The Country Life: Growing our Clothes

As the summer heat drags on, we turn our focus to an important crop we’ve been growing in the Kitchen Garden: flax.  This reed-like plant has been used for thousands of years to create a light-weight, durable fabric called linen, which was a staple textile for common folk and aristocrats alike. 

Flax plants starting to grow in the hot beds at Pennsbury, 2011

Linen production in the Delaware River valley began primarily in Swedish settlements as farmers began cultivating flax. By the time William Penn held the proprietorship of the colony, local leaders were urging settlers to increase growth of this fiber crop.

 The harvest of the flax begins in late July. Farmers would pull the crop from the ground and tie them into small bundles in which they would be laid out to dry for several days. Next step would be to pull the fibers apart in a tool referred to as a “ripple comb.” During this stage, the seeds would be removed and could either be used for planting or sent to an oil mill for pressing.   

flax-breaker

 

Following this, the separated fibers would be wetted and laid out to soften. After separating them again, they would begin a process known as “hackling” or “hatchling.”  Workers would draw fibers through a board with fixed steel teeth, providing fibers for grades of linen varying from rough working clothes to finer table clothes and sheets. 

combs for “hackling” the linen fibers

Flax was not initially a popular crop because of its need for fertile soil and the time-consuming, strenuous process of harvesting.  However, flax became more profitable up into the mid-1700s as a major export of the region. Soon, with the rise of cotton in the 1800’s, linen production would nearly cease to exist.  

Bolts of modern linen from Pennsbury’s clothing program

On an estate such as Pennsbury Manor, linens of all kinds would be common, from the roughest weave to the finest bleached linen. Visitors can see evidence of it’s colonial role all around, from the tools of flax harvest found in the kitchen house to the linen press kept in Penn’s Great Hall to store his expensive investment.  Linen was one of the key fabics of its time, and continues its popularity today!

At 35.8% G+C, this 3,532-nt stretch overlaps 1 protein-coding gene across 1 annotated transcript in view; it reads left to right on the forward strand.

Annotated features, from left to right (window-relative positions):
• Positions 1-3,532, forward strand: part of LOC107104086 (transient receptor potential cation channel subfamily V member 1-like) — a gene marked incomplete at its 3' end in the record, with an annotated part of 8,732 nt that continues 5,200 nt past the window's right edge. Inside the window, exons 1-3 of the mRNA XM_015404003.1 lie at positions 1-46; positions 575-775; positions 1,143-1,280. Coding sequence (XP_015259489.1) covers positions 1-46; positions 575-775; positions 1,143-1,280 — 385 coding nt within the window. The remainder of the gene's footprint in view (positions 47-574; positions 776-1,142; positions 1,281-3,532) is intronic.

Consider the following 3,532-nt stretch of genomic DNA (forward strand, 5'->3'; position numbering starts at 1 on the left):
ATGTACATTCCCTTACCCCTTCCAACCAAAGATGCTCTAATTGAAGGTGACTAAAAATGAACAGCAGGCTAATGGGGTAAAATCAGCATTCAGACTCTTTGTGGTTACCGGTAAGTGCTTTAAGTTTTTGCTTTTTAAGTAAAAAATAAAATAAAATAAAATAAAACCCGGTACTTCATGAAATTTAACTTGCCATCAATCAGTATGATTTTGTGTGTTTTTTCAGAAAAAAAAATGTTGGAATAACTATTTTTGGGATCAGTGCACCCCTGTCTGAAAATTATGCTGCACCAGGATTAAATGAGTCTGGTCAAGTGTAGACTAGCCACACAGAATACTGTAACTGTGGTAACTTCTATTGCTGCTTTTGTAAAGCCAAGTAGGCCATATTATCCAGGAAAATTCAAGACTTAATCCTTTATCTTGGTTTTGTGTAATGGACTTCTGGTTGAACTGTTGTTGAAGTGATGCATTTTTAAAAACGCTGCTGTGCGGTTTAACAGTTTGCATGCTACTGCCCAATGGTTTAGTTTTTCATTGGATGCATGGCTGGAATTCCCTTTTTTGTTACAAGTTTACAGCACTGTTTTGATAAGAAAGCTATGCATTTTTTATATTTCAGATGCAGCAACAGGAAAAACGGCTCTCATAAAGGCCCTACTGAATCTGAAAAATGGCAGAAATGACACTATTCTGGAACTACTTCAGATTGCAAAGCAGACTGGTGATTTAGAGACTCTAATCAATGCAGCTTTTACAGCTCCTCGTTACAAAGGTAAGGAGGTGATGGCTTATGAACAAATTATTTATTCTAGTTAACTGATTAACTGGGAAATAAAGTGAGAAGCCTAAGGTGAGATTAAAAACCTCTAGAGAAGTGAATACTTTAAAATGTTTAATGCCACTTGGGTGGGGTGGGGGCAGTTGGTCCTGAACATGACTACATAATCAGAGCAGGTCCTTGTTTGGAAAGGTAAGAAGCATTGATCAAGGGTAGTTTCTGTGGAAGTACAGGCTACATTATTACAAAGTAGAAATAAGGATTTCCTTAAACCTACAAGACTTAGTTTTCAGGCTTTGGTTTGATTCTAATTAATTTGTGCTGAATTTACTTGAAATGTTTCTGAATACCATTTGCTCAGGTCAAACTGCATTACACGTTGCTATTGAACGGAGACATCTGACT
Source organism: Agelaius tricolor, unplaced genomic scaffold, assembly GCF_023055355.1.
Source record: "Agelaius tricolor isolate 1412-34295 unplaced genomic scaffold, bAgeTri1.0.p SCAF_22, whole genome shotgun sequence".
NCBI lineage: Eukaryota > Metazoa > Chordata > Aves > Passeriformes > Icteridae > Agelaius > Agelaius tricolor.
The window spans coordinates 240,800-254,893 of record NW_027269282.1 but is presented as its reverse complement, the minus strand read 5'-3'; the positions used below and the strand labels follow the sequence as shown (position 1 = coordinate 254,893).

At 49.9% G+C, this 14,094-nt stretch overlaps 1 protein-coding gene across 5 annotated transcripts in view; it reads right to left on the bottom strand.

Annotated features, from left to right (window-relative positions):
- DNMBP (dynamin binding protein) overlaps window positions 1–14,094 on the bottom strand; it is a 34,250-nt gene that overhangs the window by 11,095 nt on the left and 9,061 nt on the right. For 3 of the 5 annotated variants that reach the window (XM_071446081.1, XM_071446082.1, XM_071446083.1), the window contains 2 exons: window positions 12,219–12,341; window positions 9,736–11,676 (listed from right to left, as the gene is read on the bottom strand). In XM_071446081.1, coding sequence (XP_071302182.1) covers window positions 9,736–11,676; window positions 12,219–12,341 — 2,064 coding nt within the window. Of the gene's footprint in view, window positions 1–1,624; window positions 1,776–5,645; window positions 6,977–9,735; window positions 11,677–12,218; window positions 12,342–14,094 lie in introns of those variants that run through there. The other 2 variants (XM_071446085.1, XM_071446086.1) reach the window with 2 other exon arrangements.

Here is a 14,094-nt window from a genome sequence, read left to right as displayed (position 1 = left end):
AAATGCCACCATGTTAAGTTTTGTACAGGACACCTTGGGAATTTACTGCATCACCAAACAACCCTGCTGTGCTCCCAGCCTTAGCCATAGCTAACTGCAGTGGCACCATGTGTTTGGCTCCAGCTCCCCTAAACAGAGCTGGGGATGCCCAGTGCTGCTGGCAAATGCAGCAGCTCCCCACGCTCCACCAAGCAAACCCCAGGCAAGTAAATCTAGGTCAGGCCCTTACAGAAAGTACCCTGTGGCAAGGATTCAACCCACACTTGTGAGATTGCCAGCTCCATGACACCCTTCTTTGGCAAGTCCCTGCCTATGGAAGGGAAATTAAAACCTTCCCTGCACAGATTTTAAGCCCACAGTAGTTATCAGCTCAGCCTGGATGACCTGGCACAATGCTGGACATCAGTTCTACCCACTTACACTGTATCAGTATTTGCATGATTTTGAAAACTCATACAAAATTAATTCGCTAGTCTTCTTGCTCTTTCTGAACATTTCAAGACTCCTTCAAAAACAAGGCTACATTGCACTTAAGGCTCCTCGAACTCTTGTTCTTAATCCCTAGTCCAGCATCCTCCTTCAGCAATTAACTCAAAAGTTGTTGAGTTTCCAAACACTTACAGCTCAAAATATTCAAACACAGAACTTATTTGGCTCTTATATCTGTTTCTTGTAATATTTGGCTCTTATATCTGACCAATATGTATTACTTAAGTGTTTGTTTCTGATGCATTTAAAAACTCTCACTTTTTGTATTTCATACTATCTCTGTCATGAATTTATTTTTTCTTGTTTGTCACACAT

By Ray Tarasiewicz, Intern

Edited by Hannah Howard

 

Come by next Sunday, July 22 and see what else is growing in the Kitchen Garden!  Horticulturalist Mike Johnson will be on hand to talk about the summer season with visitors.

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4 comments on “The Country Life: Growing our Clothes

  1. Tom Turner says:

    A little footnote on flax. Flax grows beautifully in the cool climate up in Canada. In Wilmont, Ontario there is a historic house museum called Castle Kilbride, an Italianate Victorian mansion built by a man named James Livingston, who was described as a ‘flax magnate’. Who knew there were flax magnates? Turns out the guy made a fortune growing the stuff.

  2. [...] simple linen waistcoat and justacorps (also featured previously) was fashionable yet serviceable.  Linen is a hard-wearing fabric that would last, which is important when every piece of clothing you buy is [...]

  3. Jim McNeill says:

    Hi
    I thought you and your readers may enjoy the folowing C17th poem:

    A BRIEF INTRODUCTION TO FLAX PROCESSING, by Elizabeth Bertheaud
    “A Paper Mill near German-Town doth stand,
    So that the Flax, which first springs from the Land,
    First Flax, then Yarn, and then they must begin,
    To weave the same, which they took pains to spin.
    Also, when on our backs it is well worn,
    Some of the same remains Ragged and Torn;
    Then of those Rags our Paper it is made,
    Which in process of time doth waste and fade;
    So what comes from the Earth, appeareth plain,
    The same in Time returns to Earth again.”

    Poem by Richard Frame Printed by William Bradford in 1692 in his “A Short Description of Pennsylvania”
    Source: http://www.chaddsfordhistory.org/app/download/6774505604/Intro+to+Flax+Processing.pdf

  4. Pennsbury Manor Staff says:

    Thanks Jim, what a cool poem! Until recently, I just never thought about it being so influential. It must have been quite an industry to inspire poetry like this, and make men so wealthy like Tom was saying. I wonder if we have anything comparable in our industry today? Do people write odes to their iPhones??

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